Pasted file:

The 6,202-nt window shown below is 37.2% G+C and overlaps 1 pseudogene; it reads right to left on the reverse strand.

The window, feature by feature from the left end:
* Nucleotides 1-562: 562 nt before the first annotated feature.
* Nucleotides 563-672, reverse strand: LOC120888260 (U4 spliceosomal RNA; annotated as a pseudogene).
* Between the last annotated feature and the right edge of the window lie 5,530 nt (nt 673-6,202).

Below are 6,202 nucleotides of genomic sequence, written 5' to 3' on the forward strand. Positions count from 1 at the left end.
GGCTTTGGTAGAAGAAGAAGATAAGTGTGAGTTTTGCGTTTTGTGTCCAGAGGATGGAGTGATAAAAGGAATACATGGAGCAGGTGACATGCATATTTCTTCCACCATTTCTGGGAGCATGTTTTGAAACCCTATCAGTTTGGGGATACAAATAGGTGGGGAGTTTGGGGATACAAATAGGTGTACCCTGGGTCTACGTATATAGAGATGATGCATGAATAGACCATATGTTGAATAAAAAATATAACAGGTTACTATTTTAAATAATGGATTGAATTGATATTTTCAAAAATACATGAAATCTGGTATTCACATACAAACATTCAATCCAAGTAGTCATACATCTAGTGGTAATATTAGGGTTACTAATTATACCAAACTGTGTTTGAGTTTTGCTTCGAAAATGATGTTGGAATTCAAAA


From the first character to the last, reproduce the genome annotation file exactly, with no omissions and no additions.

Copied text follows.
The 6,202-nt window shown below is 37.2% G+C and overlaps 1 pseudogene; it reads right to left on the reverse strand.

The window, feature by feature from the left end:
* Nucleotides 1-562: 562 nt before the first annotated feature.
* Nucleotides 563-672, reverse strand: LOC120888260 (U4 spliceosomal RNA; annotated as a pseudogene).
* Between the last annotated feature and the right edge of the window lie 5,530 nt (nt 673-6,202).

Below are 6,202 nucleotides of genomic sequence, written 5' to 3' on the forward strand. Positions count from 1 at the left end.
GGCTTTGGTAGAAGAAGAAGATAAGTGTGAGTTTTGCGTTTTGTGTCCAGAGGATGGAGTGATAAAAGGAATACATGGAGCAGGTGACATGCATATTTCTTCCACCATTTCTGGGAGCATGTTTTGAAACCCTATCAGTTTGGGGATACAAATAGGTGGGGAGTTTGGGGATACAAATAGGTGTACCCTGGGTCTACGTATATAGAGATGATGCATGAATAGACCATATGTTGAATAAAAAATATAACAGGTTACTATTTTAAATAATGGATTGAATTGATATTTTCAAAAATACATGAAATCTGGTATTCACATACAAACATTCAATCCAAGTAGTCATACATCTAGTGGTAATATTAGGGTTACTAATTATACCAAACTGTGTTTGAGTTTTGCTTCGAAAATGATGTTGGAATTCAAAA